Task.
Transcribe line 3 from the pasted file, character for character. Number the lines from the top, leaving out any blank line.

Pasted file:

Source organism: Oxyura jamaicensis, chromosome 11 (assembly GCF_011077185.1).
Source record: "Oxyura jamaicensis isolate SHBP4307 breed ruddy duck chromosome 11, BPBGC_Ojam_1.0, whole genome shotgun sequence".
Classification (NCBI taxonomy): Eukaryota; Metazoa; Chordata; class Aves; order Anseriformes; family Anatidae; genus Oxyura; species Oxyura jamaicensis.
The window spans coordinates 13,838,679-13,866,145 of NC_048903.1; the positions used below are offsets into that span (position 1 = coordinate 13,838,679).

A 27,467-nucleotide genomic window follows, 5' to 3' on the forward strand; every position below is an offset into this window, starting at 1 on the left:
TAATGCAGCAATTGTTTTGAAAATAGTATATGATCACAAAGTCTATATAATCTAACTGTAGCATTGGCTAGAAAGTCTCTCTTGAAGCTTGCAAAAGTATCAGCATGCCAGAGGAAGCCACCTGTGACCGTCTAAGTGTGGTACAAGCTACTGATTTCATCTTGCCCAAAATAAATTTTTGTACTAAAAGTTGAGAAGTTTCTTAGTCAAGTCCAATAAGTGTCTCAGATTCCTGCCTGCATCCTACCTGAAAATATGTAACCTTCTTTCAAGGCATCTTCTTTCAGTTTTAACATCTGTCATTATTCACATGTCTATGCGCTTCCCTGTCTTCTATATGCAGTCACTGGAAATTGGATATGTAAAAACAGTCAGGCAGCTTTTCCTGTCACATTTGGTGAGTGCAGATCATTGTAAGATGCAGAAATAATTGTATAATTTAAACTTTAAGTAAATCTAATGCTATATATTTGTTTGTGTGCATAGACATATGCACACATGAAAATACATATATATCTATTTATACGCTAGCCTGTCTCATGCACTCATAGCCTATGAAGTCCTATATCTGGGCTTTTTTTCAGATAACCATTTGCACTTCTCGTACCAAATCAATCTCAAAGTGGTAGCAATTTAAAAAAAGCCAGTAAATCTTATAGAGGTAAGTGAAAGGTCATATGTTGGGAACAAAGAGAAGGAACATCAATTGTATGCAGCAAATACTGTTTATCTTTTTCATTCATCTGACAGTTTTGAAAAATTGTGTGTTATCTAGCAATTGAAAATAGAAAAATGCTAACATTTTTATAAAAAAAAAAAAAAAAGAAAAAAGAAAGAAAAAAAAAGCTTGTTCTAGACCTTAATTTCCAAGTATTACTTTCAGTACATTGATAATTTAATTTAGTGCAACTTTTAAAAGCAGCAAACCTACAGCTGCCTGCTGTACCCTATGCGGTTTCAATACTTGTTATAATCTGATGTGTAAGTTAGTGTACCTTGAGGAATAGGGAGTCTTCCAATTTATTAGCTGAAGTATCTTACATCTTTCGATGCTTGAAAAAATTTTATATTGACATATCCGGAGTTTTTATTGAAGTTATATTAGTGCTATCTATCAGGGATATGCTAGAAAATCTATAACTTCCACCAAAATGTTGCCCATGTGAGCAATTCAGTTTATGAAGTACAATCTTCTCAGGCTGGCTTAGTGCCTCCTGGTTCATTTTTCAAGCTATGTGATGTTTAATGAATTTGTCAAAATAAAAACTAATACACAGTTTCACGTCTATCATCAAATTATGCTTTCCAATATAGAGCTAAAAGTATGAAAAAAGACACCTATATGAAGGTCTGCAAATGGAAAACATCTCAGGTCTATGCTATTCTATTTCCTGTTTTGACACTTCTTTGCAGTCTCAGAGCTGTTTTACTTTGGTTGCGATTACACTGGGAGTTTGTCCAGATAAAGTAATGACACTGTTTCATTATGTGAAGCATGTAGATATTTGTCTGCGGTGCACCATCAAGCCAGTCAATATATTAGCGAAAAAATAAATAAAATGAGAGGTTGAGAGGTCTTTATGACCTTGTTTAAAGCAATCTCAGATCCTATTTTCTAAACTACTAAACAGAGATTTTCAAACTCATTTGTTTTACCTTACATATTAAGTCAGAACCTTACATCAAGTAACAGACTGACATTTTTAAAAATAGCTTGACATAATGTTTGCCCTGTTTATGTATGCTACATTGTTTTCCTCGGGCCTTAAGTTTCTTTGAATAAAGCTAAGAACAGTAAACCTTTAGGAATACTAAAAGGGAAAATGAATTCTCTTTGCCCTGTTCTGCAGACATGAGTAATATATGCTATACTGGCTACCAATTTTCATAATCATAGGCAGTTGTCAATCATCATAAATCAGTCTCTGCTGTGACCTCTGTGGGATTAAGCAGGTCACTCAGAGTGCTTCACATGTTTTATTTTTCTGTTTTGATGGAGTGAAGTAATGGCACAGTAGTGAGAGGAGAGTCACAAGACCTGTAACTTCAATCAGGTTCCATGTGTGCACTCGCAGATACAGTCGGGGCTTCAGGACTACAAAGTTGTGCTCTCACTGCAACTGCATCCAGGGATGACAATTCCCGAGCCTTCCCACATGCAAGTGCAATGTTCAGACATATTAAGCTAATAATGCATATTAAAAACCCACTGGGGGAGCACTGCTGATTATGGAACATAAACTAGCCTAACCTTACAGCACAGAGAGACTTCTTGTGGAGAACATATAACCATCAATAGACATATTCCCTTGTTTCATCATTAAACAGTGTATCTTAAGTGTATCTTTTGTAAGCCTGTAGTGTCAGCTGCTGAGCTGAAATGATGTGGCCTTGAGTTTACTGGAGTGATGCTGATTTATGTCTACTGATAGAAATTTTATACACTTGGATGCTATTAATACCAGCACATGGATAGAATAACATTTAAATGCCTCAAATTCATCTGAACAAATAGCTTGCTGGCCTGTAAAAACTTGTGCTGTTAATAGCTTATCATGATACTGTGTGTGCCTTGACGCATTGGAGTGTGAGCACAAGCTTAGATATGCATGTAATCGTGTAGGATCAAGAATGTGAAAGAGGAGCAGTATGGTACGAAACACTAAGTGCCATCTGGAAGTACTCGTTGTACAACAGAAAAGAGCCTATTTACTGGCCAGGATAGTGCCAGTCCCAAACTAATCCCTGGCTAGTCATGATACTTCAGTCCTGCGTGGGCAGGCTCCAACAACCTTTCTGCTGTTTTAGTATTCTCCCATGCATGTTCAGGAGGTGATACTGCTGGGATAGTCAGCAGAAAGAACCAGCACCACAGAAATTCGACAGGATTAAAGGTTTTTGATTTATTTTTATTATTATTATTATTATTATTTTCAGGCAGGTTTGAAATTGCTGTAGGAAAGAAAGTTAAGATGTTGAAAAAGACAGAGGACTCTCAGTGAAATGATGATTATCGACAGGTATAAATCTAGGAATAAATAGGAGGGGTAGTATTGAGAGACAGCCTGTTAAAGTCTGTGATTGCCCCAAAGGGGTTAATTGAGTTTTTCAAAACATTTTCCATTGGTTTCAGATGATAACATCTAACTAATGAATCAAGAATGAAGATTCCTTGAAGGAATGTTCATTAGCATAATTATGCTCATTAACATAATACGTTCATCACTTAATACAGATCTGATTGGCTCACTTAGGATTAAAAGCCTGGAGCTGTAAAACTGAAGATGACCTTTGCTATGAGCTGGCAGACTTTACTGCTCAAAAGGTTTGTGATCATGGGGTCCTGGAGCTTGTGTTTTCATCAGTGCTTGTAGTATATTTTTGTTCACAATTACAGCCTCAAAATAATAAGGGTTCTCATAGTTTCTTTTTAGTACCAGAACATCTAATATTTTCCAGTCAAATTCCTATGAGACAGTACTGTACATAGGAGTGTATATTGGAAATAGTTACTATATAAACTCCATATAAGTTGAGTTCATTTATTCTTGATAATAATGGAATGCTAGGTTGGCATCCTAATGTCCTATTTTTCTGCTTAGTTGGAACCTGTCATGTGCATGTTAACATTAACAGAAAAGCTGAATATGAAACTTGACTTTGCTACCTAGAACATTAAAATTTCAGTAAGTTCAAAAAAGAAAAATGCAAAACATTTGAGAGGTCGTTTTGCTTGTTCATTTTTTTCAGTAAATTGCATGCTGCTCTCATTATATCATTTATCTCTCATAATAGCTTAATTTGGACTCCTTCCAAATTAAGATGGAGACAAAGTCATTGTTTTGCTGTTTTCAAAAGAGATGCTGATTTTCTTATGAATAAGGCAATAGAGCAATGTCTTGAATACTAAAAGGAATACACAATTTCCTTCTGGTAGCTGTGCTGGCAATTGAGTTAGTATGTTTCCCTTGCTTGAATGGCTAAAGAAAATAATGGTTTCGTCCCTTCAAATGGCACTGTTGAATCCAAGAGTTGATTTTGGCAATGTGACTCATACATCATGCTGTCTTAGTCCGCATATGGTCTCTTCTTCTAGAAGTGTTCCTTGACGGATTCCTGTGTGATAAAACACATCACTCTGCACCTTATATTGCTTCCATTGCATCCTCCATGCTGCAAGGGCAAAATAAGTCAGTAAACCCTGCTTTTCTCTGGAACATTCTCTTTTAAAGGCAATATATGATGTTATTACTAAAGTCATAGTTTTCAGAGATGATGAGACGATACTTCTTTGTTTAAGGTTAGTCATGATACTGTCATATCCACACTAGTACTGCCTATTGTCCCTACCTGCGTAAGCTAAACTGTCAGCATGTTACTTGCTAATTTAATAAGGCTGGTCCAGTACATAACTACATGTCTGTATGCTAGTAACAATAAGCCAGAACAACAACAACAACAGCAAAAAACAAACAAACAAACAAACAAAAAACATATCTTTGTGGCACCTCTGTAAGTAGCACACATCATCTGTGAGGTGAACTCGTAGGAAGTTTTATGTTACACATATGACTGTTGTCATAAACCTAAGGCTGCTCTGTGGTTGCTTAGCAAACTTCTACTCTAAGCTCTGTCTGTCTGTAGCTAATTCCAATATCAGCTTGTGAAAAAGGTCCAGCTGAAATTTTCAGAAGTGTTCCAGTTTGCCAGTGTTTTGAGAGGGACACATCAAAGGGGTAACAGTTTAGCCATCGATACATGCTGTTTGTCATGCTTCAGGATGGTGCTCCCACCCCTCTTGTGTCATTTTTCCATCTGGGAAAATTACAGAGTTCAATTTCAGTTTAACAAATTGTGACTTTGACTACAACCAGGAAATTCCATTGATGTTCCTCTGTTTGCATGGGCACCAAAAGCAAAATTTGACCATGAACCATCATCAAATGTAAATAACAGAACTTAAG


Classification (NCBI taxonomy): Eukaryota; Metazoa; Chordata; class Aves; order Anseriformes; family Anatidae; genus Oxyura; species Oxyura jamaicensis.